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The Pentangle - Open The Door CD (album) cover

OPEN THE DOOR

The Pentangle

 

Prog Folk

3.92 | 21 ratings

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SteveG
4 stars Fifteen years is a long time for a follow up album, but Pentangle's 1984 reunion album Open The Door, while not a direct follow up to the group's 1969 pinnacle Basket Of Light, is just that.

Basket Of Light was immediately followed by three disappointing Pentangle studio albums, Cruel Sister, Reflection and Solomon's Seal, that went away from the group's original folk/blues/jazz fusion songs and concentrated instead on traditional folk tunes or originals that were in the same vain, the others having a distinctive country vibe.

Reasons for this are speculative, but it's safe to assume that Bert Jansch's displeasure with the treatment the band received by both it's record label and it's then manager that was in sharp contrast to that of fellow Pentangle guitarist John Renbourn was a key factor. Further differences in the two guitarists playing styles and changing musical preferences led to the Open The Door reunion album being recorded without Renbourn (who decided to pursue a music degree), with Mike Piggott drafted in to replace him. Piggot is also an accomplished electric guitarist as well as an excellent fiddle player.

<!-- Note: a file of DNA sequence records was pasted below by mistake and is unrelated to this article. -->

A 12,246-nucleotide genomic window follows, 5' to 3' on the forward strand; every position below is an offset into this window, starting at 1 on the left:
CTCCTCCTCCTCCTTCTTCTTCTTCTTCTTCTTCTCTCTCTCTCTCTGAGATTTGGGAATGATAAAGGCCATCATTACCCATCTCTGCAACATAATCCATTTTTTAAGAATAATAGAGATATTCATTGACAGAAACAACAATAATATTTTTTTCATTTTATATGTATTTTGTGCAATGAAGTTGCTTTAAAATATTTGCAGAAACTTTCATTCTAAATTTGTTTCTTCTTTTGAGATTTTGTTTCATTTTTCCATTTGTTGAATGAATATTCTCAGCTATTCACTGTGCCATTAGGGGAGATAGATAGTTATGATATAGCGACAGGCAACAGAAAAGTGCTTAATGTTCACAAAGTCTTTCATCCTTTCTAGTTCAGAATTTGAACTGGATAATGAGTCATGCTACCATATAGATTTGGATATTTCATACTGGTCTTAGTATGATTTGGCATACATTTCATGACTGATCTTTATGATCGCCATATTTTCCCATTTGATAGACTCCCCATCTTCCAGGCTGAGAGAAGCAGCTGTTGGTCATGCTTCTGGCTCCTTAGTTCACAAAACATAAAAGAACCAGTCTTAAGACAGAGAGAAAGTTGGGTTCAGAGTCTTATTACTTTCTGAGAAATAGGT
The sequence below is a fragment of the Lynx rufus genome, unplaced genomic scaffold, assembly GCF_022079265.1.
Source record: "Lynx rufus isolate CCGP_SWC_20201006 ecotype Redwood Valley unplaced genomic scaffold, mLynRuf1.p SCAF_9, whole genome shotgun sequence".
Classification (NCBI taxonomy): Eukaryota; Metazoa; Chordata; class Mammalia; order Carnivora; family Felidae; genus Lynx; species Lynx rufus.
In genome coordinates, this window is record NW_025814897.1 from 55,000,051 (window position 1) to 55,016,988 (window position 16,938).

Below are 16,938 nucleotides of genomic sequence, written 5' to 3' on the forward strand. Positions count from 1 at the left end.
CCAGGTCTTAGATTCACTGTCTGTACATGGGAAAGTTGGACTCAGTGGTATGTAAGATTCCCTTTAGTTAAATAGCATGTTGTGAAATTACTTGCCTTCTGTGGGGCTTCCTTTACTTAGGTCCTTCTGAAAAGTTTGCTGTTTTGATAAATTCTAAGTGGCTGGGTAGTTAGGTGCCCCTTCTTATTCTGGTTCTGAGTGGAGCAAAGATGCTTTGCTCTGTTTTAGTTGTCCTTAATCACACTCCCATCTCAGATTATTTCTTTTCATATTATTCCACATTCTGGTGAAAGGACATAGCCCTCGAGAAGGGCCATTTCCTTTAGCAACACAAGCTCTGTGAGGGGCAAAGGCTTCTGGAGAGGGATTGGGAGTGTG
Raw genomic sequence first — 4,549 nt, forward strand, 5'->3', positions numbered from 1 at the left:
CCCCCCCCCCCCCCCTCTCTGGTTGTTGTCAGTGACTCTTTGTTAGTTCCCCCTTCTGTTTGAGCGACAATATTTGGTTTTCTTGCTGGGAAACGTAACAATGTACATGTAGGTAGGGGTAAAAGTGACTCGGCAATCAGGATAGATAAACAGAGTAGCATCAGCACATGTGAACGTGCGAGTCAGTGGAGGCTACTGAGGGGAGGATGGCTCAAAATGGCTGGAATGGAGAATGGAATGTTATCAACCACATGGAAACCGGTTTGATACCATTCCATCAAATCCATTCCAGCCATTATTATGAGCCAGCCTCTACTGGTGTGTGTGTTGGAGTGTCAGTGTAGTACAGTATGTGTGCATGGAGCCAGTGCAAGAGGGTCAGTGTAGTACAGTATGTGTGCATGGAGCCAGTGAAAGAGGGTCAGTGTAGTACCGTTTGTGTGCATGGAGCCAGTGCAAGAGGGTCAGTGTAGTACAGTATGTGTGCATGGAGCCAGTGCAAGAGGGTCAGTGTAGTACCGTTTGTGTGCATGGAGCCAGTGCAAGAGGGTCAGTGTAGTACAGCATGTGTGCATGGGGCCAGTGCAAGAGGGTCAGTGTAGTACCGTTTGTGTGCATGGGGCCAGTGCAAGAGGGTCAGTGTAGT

The result is that Open The Door, while still lacking in overt jazz references, is extremely fresh sounding, as if the reconfigured group was shot with a much needed dose of enthusiasm. The album is, ironically, nearly bracketed by two traditional folk songs with much of the newer material placed in between.

Standout tracks include the trad songs Open The Door and Yarrow, with originals like Dragonfly, Child Of Winter, Lost Love, Sad Lady and Taste Of Love revealing once again solid songwriting and execution from this once venerated group. These songs are again in the folk vain, but still feature a bluesy, and sometimes occasional jazzy undercurrent, while closing track Street Song lets double bass great Danny Thompson and drummer Terry Cox cut loose to do their jazz thing one last time, as this being the great rhythm duo's last album together as Thompson was not present for any following albums. Long time original members Jacqui McShee, Thompson, Cox and Jansch are all in fine voice or playing ability and this album features the welcome return of Jansch's familiar string snapping playing style that was such a fixture and trademark on the band's first three classic albums. Piggott adds tasty low volume country style electric guitar licks at times, and his fiddle playing is meant to invoke mood and atmosphere and never strays into a Fairport Convention foot stomping "hoe down" style.

Open The Door is a refreshing reminder that Pentangle were a world class band and deserved their formally exalted reputation, and the pastoral album cover sets up this material quite well. 4 stars.

SteveG | 4/5 |

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